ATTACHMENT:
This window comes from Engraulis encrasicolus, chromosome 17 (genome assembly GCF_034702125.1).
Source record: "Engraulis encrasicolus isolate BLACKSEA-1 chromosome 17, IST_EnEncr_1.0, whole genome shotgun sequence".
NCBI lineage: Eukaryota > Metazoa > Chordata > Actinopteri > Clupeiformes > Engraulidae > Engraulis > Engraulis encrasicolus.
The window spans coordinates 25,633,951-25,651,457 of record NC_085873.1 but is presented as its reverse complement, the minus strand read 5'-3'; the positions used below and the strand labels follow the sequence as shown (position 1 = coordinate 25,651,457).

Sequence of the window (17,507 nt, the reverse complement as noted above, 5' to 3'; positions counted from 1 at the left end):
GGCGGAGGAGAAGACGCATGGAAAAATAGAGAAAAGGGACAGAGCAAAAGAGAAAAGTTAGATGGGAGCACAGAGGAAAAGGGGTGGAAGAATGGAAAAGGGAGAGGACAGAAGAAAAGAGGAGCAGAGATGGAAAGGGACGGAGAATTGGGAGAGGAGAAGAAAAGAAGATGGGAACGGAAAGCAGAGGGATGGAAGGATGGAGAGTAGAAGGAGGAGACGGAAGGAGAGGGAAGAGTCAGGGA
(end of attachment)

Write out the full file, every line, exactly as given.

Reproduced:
This window comes from Engraulis encrasicolus, chromosome 17 (genome assembly GCF_034702125.1).
Source record: "Engraulis encrasicolus isolate BLACKSEA-1 chromosome 17, IST_EnEncr_1.0, whole genome shotgun sequence".
NCBI lineage: Eukaryota > Metazoa > Chordata > Actinopteri > Clupeiformes > Engraulidae > Engraulis > Engraulis encrasicolus.
The window spans coordinates 25,633,951-25,651,457 of record NC_085873.1 but is presented as its reverse complement, the minus strand read 5'-3'; the positions used below and the strand labels follow the sequence as shown (position 1 = coordinate 25,651,457).

Sequence of the window (17,507 nt, the reverse complement as noted above, 5' to 3'; positions counted from 1 at the left end):
GGCGGAGGAGAAGACGCATGGAAAAATAGAGAAAAGGGACAGAGCAAAAGAGAAAAGTTAGATGGGAGCACAGAGGAAAAGGGGTGGAAGAATGGAAAAGGGAGAGGACAGAAGAAAAGAGGAGCAGAGATGGAAAGGGACGGAGAATTGGGAGAGGAGAAGAAAAGAAGATGGGAACGGAAAGCAGAGGGATGGAAGGATGGAGAGTAGAAGGAGGAGACGGAAGGAGAGGGAAGAGTCAGGGA